To ensure the survey is able to provide sufficient information regarding the overall state of its participants’ health and well-being, questions will cover a wide range of topics. Participants will be asked about their mental health, chronic health, their sex lives and relationships, caregiving, community connection, discrimination and violence, substance use, economic impacts, housing, and how they have been coping under COVID-19.

“Questions concerning community support and social connection are strong indicators of how well an individual is able to cope with hardship,” says Lachowsky. “They give us an idea of how we as 2SLGBTQQIA+ people and a community are resilient to the kind of challenges and lack of support we are experiencing during this pandemic.”

In addition to the survey’s COVID-19 focus, the study has worked hard to be inclusive of 2SLGBTQQIA+ community members living with chronic health conditions (e.g., diabetes, cancer, fibromyalgia). Since chronic health conditions are often underrepresented or less understood, and those who live with them are among the groups most severely impacted by the pandemic, the emphasis on their inclusion in the survey has important implications.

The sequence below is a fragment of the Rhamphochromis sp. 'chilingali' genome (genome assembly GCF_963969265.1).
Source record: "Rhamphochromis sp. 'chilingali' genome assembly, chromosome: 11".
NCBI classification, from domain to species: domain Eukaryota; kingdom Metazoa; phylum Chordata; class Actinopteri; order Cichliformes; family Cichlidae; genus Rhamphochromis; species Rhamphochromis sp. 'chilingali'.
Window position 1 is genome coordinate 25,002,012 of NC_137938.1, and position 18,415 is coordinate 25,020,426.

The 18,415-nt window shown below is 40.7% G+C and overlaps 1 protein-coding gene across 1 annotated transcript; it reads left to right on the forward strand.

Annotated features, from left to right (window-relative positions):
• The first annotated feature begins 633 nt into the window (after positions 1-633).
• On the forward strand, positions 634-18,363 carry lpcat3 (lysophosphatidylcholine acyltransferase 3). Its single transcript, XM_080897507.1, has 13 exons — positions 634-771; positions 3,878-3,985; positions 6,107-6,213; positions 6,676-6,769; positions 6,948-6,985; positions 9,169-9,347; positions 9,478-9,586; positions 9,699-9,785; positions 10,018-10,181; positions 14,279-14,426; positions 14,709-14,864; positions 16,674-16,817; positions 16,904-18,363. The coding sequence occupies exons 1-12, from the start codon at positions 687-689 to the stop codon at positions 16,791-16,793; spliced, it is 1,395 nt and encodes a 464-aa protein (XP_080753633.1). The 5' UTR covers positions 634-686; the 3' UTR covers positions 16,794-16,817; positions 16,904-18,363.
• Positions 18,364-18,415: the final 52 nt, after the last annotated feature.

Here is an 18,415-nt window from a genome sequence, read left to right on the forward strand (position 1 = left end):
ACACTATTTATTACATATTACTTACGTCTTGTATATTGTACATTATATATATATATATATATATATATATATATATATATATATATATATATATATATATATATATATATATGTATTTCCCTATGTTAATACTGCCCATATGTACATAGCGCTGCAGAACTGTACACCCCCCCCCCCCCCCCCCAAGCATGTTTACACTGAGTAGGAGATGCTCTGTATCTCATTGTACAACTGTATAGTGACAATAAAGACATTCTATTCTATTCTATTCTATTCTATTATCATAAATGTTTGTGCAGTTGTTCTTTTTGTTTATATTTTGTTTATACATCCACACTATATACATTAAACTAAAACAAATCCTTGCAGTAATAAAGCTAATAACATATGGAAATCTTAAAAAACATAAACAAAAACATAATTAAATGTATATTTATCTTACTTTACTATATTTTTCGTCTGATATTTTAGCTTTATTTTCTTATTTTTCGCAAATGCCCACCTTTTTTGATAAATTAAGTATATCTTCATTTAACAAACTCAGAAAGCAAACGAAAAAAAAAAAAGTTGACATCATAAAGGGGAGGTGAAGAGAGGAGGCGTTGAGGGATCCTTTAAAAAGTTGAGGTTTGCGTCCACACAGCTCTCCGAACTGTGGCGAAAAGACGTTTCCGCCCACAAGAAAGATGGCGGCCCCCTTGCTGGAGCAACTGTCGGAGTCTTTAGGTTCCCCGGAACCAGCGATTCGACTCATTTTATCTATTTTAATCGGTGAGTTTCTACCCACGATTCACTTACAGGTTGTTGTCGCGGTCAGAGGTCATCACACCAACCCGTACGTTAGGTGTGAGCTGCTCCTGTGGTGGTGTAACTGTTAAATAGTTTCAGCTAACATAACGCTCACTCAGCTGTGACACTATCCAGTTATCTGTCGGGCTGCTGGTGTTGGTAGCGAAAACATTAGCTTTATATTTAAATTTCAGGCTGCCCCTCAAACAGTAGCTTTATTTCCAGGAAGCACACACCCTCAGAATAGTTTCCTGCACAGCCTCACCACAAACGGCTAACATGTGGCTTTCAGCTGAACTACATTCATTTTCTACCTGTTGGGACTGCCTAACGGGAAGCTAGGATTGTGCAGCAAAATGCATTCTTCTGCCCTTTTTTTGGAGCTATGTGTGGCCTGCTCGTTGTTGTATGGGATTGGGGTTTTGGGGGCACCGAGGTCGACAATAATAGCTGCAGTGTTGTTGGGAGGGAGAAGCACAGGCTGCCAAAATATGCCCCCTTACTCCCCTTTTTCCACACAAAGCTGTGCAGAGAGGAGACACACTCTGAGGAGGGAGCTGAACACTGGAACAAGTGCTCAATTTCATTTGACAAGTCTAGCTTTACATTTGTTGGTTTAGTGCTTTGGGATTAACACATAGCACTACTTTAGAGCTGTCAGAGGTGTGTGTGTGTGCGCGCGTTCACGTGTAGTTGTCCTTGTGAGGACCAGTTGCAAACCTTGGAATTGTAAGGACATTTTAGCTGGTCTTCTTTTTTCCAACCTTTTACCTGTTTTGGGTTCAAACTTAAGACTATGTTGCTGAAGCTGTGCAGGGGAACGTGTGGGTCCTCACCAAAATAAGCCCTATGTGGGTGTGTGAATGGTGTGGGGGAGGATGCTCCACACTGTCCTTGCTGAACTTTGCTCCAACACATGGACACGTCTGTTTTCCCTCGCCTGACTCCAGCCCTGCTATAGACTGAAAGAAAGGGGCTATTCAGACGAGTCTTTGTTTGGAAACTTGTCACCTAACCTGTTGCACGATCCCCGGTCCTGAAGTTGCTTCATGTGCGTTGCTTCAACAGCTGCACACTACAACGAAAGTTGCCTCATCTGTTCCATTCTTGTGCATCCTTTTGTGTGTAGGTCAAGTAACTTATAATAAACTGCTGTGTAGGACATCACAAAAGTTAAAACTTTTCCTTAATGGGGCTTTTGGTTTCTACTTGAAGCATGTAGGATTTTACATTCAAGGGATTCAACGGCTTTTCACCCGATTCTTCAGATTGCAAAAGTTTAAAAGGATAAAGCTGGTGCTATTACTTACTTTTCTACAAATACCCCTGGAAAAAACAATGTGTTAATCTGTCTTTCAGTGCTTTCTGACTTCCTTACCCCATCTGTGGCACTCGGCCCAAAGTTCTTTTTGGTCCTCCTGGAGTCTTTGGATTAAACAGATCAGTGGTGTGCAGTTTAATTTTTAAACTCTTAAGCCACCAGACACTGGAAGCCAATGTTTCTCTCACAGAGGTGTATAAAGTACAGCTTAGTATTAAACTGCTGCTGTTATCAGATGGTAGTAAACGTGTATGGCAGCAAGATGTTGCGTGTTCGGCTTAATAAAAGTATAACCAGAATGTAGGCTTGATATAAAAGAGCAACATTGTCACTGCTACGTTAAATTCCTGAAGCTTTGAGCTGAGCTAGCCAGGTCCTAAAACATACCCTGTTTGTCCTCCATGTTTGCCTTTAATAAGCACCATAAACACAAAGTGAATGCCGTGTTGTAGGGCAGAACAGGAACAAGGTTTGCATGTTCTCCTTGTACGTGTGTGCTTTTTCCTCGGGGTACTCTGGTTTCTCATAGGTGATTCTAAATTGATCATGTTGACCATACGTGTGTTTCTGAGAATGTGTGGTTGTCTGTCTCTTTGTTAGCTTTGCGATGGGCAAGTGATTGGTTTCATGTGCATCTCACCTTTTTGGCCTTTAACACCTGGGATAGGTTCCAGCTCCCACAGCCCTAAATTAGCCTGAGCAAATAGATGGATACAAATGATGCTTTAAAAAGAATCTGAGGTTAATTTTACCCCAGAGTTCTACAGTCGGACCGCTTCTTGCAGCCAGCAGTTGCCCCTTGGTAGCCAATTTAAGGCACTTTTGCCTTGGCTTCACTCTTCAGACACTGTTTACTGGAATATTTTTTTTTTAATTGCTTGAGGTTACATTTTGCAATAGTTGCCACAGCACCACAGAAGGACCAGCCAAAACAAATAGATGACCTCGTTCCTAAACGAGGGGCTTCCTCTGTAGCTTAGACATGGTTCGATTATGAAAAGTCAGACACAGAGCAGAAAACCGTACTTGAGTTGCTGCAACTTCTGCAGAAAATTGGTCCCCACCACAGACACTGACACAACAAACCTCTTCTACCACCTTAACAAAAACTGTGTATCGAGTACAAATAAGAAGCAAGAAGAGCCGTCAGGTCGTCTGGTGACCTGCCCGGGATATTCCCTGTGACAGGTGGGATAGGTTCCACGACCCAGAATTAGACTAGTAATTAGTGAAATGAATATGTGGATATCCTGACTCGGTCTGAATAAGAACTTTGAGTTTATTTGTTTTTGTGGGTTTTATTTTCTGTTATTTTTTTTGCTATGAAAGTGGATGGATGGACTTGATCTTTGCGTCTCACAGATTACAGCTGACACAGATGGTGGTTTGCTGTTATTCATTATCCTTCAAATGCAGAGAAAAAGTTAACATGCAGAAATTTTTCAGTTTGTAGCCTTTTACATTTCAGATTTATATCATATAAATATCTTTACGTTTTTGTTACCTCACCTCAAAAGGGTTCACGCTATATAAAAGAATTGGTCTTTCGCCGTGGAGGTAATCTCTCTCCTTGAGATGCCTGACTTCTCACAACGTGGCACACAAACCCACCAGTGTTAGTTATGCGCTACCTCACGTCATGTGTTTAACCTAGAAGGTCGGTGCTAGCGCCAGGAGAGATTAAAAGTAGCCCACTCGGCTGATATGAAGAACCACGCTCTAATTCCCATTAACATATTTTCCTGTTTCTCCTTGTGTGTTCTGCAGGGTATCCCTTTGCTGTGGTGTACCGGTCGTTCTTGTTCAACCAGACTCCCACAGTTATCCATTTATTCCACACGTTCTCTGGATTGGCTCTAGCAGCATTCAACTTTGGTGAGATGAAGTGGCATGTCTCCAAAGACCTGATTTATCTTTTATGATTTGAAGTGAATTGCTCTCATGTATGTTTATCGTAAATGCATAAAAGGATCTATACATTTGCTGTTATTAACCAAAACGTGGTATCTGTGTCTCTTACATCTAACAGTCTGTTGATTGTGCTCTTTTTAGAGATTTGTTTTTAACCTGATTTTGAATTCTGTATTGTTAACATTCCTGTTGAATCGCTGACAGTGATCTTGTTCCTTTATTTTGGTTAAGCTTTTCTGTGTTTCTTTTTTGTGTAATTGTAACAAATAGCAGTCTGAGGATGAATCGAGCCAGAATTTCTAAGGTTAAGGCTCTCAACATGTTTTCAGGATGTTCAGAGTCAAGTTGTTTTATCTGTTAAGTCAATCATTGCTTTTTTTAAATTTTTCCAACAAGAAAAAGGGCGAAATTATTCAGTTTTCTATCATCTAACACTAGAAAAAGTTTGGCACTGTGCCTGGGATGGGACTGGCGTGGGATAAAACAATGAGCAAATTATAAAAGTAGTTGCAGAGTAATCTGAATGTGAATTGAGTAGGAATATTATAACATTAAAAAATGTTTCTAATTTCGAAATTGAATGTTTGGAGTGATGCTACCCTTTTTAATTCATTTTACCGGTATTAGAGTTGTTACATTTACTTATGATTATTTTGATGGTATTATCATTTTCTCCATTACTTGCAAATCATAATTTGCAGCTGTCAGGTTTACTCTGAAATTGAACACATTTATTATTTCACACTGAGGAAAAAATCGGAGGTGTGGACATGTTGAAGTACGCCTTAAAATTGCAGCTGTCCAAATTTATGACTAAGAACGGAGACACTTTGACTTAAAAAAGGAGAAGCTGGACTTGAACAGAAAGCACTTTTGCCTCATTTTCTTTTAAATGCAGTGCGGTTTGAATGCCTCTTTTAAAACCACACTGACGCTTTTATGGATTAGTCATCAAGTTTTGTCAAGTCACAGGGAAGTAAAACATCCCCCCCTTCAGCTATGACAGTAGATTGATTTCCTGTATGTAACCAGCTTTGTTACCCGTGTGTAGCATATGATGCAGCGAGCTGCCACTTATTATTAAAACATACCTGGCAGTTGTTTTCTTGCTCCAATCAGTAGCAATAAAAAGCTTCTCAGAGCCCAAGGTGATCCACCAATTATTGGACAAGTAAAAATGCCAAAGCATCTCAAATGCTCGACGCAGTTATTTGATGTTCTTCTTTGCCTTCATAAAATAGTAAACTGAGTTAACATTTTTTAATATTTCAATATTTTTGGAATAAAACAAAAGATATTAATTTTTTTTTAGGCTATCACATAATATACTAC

CBRC’s 2SLGBTQQIA+ Chronic Health Research Manager, Anu Radha Verma, explains, “Health research has an opportunity to use an intersectional lens ⎯ with the pandemic’s distinct impact on 2SLGBTQQIA+ community members living with chronic health conditions. We want to honour individual and collective experiences while advocating for systemic change.”

The Our Health: Canada-Wide 2SLGBTQQIA+ Community Survey is funded by Canada’s COVID-19 Immunity Task Force and the Public Health Agency of Canada, with testing support provided by the National Microbiology Laboratory.

All data collected will be used to advocate for programs, services, and policies that better support the health and well-being of 2SLGBTQQIA+ people across Canada. The survey takes about 30-60 minutes to complete and is available in English, French and Spanish. To participate, click here.

The Our Health: Canada-Wide 2SLGBTQQIA+ Community Survey is the largest multi-lingual national social health survey dedicated to Two-Spirit, lesbian, gay, bisexual, trans, queer, questioning, intersex, asexual, and other sexually and gender diverse people (2SLGBTQQIA+). It is made possible through the work of a large team of researchers and community partners, and the support of the Community-Based Research Centre (CBRC), Egale, The Enchanté Network, and 2 Spirits in Motion Society.

CBRC promotes the health of people of diverse sexualities and genders through research and intervention development.

Click here for more information.

Follow the conversation on social media with the hashtag #OurHealth